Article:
I’m so glad that you could join me today.
The Bob Ross phenomenon is truly an entrancing and confusing beast. For those of you who do not understand, your life is about to become much brighter. Ready? So twitch is releasing a new ‘creative’ section under which your stream can be categorised. The ‘creative’ section is a directory under which people can stream their nerdy-but-not-necessarily-actual-gaming efforts, such as creating fanart or working on concept art for upcoming games. The release of it happens to coincide with Bob Ross’ birthday, so to celebrate all 400+ episodes of ‘The Joy of Painting’ have been streamed at twitch.tv/bobross . And we, twitch, have fallen in love with it. The stream was easily picking up 60,000 concurrent viewers per episode and sailed past 100,000 with the final episode. In fact, it was such a successful happy accident that twitch has bought the licensing to stream the show regularly on Mondays, bringing a whole host of Bob Ross inspired emotes with it. Not to mention the fantastic efforts of twitter parody accounts, such as the wonderful @FGC_Bob_Ross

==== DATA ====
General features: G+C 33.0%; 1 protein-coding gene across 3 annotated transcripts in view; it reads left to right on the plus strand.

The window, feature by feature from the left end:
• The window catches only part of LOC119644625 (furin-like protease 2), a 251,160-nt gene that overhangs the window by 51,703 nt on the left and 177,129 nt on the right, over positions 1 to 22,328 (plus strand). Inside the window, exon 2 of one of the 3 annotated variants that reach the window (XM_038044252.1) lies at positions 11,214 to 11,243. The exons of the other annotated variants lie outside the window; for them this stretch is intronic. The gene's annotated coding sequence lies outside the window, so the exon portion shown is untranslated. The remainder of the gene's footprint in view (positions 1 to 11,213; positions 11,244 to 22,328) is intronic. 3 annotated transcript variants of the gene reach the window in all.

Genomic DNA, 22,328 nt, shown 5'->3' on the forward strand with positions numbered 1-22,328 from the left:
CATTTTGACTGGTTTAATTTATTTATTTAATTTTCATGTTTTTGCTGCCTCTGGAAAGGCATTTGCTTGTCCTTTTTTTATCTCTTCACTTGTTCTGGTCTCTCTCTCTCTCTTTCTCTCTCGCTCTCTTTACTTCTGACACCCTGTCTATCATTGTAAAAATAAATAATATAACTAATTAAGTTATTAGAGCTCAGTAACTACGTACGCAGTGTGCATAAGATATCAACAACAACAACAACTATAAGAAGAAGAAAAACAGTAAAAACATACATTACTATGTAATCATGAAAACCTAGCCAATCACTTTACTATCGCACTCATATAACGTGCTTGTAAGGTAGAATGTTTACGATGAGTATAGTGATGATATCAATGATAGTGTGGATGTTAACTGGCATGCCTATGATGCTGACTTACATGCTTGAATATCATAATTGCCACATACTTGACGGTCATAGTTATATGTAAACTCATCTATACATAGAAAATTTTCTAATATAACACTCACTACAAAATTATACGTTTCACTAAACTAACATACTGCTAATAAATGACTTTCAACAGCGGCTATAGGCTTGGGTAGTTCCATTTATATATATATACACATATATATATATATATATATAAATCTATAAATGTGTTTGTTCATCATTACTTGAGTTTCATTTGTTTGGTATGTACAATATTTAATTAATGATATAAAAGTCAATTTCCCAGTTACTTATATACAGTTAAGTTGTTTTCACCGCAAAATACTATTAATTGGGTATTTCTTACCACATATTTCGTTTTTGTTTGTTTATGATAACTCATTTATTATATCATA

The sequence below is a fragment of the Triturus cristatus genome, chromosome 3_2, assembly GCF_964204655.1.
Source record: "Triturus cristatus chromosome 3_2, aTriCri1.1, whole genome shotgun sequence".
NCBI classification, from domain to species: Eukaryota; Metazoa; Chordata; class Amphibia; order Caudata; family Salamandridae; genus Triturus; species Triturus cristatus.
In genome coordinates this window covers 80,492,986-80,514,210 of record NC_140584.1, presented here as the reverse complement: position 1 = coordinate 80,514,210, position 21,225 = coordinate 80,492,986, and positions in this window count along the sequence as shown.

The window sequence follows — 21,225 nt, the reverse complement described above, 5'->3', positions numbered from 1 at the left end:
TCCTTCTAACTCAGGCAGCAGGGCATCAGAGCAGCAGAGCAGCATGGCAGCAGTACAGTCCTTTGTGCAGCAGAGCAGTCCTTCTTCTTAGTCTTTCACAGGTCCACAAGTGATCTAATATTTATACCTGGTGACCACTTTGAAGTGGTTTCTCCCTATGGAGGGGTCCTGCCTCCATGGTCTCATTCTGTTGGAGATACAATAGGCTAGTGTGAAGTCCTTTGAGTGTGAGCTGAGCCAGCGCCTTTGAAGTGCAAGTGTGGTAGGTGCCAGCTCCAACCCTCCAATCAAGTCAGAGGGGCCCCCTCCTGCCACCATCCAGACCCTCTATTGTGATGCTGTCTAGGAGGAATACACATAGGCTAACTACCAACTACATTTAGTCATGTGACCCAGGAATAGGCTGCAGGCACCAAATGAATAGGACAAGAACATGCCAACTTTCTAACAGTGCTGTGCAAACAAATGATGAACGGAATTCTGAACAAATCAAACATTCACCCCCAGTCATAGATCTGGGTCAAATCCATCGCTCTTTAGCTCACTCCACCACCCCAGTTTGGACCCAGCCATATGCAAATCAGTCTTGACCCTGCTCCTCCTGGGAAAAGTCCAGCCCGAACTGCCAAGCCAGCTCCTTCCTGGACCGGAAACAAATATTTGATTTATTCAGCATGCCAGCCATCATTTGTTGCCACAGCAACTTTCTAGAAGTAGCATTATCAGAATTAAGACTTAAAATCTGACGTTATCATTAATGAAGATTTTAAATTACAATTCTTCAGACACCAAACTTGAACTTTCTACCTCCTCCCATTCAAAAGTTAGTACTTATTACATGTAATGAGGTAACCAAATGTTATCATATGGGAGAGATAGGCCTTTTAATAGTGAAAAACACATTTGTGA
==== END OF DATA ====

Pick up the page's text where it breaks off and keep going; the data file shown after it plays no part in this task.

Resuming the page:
There’s no such thing as a dropped combo, just a happy little reset.
— FGC Bob Ross (@FGC_Bob_Ross) October 29, 2015
What can we learn from Bob?
Now, I’m no sap. Green as I am when it comes to twitch, I was able to identify some things which the world of twitch was able to adore in Bob Ross. And in it, I think we are all able to learn from Bob Ross and consider adopting his style and mindset, not just into our livestreams but into our lifestyles. After all, the most important part of any stream is the person running it – what they’re like, their mannerisms, etc. First of all, I think Dan Teasdale from @deliciousbees on twitter summed it up best: “Twitch Chat on one side, Bob Ross calmly painting on the other. The unstoppable force meets an immovable object”. Bob Ross is so unique, and an antithesis to so much of twitch that even with his mild mannerisms, he stands out. Bob Ross doesn’t look to compete or ‘git gud’. So much of twitch streaming has to do with trying to meet some otherwise-arbitrary standards set by the game we play, and emotions run high when we fail. Bob however has painted a rock. It’s real pretty I tell ya. Competitive streamer xxButtsMonkey420xx has just got sniped as he spawned and now he is ranting at the viewers about how games suck and his opponents are “fagits”. Bob Ross is feeding a squirrel in his pocket. Variety/entertainment streamer FAZEpoopsmear69 has just made his 11th sex joke in 5 minutes. Bob Ross is telling us that Alaskan trees are pretty neat. Bob Ross does not fit in. But when someone as big as Bob Ross does not fit in, they stand out. It’s not intimidating, it’s just a delight to behold. There’s no pressure, we just relax and let it happen.